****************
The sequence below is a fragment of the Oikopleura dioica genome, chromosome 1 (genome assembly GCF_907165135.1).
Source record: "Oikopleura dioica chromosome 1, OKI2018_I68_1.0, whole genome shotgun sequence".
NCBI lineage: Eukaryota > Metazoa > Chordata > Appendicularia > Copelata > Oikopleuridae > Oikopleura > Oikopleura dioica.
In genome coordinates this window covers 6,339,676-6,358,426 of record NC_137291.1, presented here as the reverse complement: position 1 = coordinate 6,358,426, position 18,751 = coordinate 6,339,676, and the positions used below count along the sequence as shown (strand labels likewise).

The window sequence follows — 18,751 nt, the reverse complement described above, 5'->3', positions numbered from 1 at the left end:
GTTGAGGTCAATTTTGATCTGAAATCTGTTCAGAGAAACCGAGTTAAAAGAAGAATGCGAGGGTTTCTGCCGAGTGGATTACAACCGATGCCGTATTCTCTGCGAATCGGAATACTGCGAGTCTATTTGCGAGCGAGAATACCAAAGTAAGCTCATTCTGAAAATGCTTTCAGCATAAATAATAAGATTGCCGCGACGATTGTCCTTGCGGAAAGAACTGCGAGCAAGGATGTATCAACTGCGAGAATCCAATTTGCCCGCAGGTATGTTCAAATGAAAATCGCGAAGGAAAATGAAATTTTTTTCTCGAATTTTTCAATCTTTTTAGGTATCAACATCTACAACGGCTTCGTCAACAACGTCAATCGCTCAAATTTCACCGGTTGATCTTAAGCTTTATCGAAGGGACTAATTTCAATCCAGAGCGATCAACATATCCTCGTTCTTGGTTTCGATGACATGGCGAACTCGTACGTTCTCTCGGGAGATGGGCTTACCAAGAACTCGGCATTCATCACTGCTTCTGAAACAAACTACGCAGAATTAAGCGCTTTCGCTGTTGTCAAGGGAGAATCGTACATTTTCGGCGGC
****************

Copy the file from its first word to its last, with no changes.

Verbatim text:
The sequence below is a fragment of the Oikopleura dioica genome, chromosome 1 (genome assembly GCF_907165135.1).
Source record: "Oikopleura dioica chromosome 1, OKI2018_I68_1.0, whole genome shotgun sequence".
NCBI lineage: Eukaryota > Metazoa > Chordata > Appendicularia > Copelata > Oikopleuridae > Oikopleura > Oikopleura dioica.
In genome coordinates this window covers 6,339,676-6,358,426 of record NC_137291.1, presented here as the reverse complement: position 1 = coordinate 6,358,426, position 18,751 = coordinate 6,339,676, and the positions used below count along the sequence as shown (strand labels likewise).

The window sequence follows — 18,751 nt, the reverse complement described above, 5'->3', positions numbered from 1 at the left end:
GTTGAGGTCAATTTTGATCTGAAATCTGTTCAGAGAAACCGAGTTAAAAGAAGAATGCGAGGGTTTCTGCCGAGTGGATTACAACCGATGCCGTATTCTCTGCGAATCGGAATACTGCGAGTCTATTTGCGAGCGAGAATACCAAAGTAAGCTCATTCTGAAAATGCTTTCAGCATAAATAATAAGATTGCCGCGACGATTGTCCTTGCGGAAAGAACTGCGAGCAAGGATGTATCAACTGCGAGAATCCAATTTGCCCGCAGGTATGTTCAAATGAAAATCGCGAAGGAAAATGAAATTTTTTTCTCGAATTTTTCAATCTTTTTAGGTATCAACATCTACAACGGCTTCGTCAACAACGTCAATCGCTCAAATTTCACCGGTTGATCTTAAGCTTTATCGAAGGGACTAATTTCAATCCAGAGCGATCAACATATCCTCGTTCTTGGTTTCGATGACATGGCGAACTCGTACGTTCTCTCGGGAGATGGGCTTACCAAGAACTCGGCATTCATCACTGCTTCTGAAACAAACTACGCAGAATTAAGCGCTTTCGCTGTTGTCAAGGGAGAATCGTACATTTTCGGCGGC